Cons: . - Intel is exiting the motherboard business after Haswell. - The mSATA port is wired to a SATA II (3 Gbps) bus.

Overall Review: . Just as a pro-tip for anyone considering this board for Linux, I highly recommend you update to the latest BIOS available for this board from Intel's Download Center, as various issues with Power Management and MTRR are resolved. The inclusion of native PCI is a big deal to me since, unlike PCI slots that utilize PCI-to-PCIe bridge chips (such as those found on Z77-based motherboards), you are able to attain high performance and lower latencies along with superior compatibility. This is especially important for professional PCI audio cards and the like. Considering how solid this product is, it will be very sad to see Intel exit the motherboard business after they launch their Haswell offerings. G_d speed Intel. You will be missed in this market segment.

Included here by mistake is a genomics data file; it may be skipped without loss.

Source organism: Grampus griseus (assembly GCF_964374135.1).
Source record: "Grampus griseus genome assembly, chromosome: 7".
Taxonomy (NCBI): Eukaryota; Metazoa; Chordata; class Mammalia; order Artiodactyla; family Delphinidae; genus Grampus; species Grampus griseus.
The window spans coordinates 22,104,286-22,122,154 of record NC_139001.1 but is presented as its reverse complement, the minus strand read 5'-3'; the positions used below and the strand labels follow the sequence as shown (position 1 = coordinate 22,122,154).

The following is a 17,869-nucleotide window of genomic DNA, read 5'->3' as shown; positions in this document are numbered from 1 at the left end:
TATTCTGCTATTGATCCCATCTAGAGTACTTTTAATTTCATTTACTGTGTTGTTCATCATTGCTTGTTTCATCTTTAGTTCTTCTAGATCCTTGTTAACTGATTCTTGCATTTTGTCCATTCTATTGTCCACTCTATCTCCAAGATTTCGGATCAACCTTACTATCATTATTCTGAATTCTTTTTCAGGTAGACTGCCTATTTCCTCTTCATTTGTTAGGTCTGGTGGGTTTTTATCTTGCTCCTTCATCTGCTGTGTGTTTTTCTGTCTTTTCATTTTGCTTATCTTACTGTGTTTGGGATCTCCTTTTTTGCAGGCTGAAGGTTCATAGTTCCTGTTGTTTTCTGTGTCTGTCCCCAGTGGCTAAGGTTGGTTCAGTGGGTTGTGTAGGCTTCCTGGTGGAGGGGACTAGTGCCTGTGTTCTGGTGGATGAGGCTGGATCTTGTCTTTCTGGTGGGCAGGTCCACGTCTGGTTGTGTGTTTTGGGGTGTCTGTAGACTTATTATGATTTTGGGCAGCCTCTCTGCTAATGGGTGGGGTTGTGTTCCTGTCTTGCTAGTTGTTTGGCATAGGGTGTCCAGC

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Another winner from SeaSonic3/29/2013 2:11:41 PM

Pros: . - PSU sips power. - Is very quiet during operation. - Modular design

Cons: . - None

Overall Review: . SeaSonic makes great hardware, and there's no denying that the build quality is superior to any other power supply on the market.

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Excellent CPU for a Linux-powered DAW3/29/2013 2:04:49 PM

Pros: . - 77W TDP at stock clocks. - The CPU design hits the perfect sweet-spot for performance.

Cons: . - None whatsoever.

Overall Review: . This CPU is an excellent investment and should last me for years to come. Personally, I find the Core i7 series with the hyperthreading gimmick to be unnecessary, thus making the Core i5 a solid bet. Although you might get the weaker Intel HD 2500 graphics core, the inclusion of VT-d support for this particular SKU more than makes up for the integrated GPU downgrade. I ended up pairing my CPU with an NVidia Quadro K4000, so the issue of weaker built-in graphics doesn't bother me.